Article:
He came to town as an unknown on an unlikely mission.
Make the team — a championship caliber team — as a training camp invitee.
DeAndre Liggins did that and more, establishing himself as a tough and tenacious defender before briefly becoming a rotation player.
His next goal?
“I don't know if they want to bring me back,” the second-year Thunder guard said. “I would like to be in OKC. But of course, this is a business.”
The Thunder has the option to bring Liggins back on a non-guaranteed minimum contract worth roughly $884,000. Given the team's rising payroll, which is expected to be right at the tax threshold, it'd be surprising if Liggins didn't return.
After the way Liggins left his imprint, how could the budget-conscious Thunder not bring him back?
“When I displayed the grit, toughness, that's what this organization is about,” Liggins said. “Toughness. Grit. Professionalism. Character. I think I displayed that this year.”
Liggins averaged just 7.4 minutes in 39 games this season. But he made the most of his opportunities, averaging 1.5 points, 1.4 rebounds and 0.5 steals. During a month-long stretch from mid-January to mid-February, Liggins joined Reggie Jackson, Kevin Martin, Nick Collison and Hasheem Thabeet to form what became a gritty, defensive-minded second unit.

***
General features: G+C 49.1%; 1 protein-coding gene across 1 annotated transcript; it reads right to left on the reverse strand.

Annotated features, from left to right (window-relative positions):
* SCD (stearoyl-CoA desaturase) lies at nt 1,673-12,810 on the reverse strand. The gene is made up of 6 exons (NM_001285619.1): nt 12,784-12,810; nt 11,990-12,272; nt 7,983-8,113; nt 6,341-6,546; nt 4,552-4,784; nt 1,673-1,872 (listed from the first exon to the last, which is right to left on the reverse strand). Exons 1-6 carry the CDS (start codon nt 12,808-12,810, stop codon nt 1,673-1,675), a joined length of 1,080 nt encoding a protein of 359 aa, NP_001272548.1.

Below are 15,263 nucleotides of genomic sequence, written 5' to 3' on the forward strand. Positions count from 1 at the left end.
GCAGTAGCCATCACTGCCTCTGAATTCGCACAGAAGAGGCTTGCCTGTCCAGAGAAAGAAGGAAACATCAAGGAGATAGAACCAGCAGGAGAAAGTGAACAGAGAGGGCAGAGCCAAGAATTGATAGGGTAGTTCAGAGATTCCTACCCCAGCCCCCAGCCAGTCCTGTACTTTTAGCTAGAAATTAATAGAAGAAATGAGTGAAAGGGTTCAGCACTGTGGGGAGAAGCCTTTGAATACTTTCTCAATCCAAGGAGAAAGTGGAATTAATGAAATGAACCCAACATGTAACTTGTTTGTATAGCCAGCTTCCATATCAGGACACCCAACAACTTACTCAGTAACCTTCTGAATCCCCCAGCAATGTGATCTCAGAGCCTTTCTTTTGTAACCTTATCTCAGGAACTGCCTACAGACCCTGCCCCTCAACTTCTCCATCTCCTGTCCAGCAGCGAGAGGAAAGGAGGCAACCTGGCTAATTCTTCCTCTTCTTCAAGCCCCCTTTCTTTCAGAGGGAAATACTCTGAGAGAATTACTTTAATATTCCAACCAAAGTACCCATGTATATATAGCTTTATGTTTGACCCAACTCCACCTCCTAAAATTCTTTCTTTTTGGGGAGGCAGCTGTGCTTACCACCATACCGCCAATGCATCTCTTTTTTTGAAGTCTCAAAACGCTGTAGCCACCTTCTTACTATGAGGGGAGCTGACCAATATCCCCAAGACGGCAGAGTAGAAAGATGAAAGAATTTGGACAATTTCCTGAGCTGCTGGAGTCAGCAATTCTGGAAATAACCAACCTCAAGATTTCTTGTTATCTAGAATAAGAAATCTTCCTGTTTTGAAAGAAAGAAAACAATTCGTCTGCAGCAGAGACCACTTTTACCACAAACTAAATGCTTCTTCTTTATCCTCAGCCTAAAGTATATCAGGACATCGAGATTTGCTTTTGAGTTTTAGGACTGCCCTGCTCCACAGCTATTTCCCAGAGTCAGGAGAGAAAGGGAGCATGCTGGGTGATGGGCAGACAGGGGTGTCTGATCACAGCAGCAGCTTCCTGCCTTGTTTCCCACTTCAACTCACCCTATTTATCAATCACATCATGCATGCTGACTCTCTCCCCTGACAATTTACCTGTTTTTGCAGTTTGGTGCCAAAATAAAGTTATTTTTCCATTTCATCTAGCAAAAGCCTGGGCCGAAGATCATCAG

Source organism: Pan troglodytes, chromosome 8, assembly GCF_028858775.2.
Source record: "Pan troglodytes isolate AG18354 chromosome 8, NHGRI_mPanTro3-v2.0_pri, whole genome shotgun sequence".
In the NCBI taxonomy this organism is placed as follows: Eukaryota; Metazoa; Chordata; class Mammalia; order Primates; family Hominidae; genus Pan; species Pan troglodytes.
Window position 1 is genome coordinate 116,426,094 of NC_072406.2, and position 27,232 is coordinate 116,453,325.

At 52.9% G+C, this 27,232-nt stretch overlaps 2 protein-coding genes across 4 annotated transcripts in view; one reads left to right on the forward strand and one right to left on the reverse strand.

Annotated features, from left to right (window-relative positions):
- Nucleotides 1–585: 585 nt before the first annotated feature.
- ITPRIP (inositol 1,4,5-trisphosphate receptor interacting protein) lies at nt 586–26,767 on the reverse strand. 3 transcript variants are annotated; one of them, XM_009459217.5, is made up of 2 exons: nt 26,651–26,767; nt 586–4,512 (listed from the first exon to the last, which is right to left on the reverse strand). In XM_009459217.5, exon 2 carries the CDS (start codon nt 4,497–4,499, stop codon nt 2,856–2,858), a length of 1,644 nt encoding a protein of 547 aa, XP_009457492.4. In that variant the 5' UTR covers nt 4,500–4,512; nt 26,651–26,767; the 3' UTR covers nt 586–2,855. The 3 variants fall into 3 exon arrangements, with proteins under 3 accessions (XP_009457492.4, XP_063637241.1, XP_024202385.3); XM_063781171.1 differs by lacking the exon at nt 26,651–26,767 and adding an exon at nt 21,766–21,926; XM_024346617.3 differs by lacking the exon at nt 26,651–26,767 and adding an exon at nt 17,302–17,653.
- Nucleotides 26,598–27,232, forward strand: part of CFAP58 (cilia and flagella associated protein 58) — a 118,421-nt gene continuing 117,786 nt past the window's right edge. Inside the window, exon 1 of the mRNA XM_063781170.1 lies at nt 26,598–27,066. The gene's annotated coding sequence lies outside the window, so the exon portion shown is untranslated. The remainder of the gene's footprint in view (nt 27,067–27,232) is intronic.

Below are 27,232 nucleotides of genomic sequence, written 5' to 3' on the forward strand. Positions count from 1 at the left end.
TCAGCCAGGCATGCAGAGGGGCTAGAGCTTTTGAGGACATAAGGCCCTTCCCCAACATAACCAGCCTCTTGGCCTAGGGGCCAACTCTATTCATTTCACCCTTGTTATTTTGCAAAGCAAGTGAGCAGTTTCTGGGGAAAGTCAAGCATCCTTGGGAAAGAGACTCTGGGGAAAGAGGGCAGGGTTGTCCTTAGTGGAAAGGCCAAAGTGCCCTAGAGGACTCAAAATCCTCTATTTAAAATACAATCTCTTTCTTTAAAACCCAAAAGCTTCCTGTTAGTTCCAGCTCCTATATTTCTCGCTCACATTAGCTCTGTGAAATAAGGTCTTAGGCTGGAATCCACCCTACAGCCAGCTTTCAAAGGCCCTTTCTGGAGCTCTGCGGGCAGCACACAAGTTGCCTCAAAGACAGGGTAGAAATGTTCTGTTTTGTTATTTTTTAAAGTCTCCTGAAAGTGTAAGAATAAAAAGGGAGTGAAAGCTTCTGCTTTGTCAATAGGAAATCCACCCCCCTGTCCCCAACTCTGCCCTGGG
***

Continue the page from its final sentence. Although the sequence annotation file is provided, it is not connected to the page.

It was in that stretch that Liggins enjoyed his best game as a pro.
With starting shooting guard Thabo Sefolosha sidelined with a neck strain, Liggins stepped into the first five and scored 11 points with nine rebounds, both career highs, while playing a team- and career-high 39 minutes, 36 seconds.
“He wasn't coming out,” Thunder coach Scott Brooks said that night. “We needed his energy. He showed that in training camp … that he can make an impact.”
The performance was memorable for Liggins in more ways than one.
Days earlier, his stepfather had passed away.
“I kind of wanted to get him that game and play well and just let it all out,” Liggins revealed after the season. “I think that game I had super confidence. I wasn't looking back. I wasn't over-thinking. I played like I belonged in the NBA that game. That was a great experience for me, too.”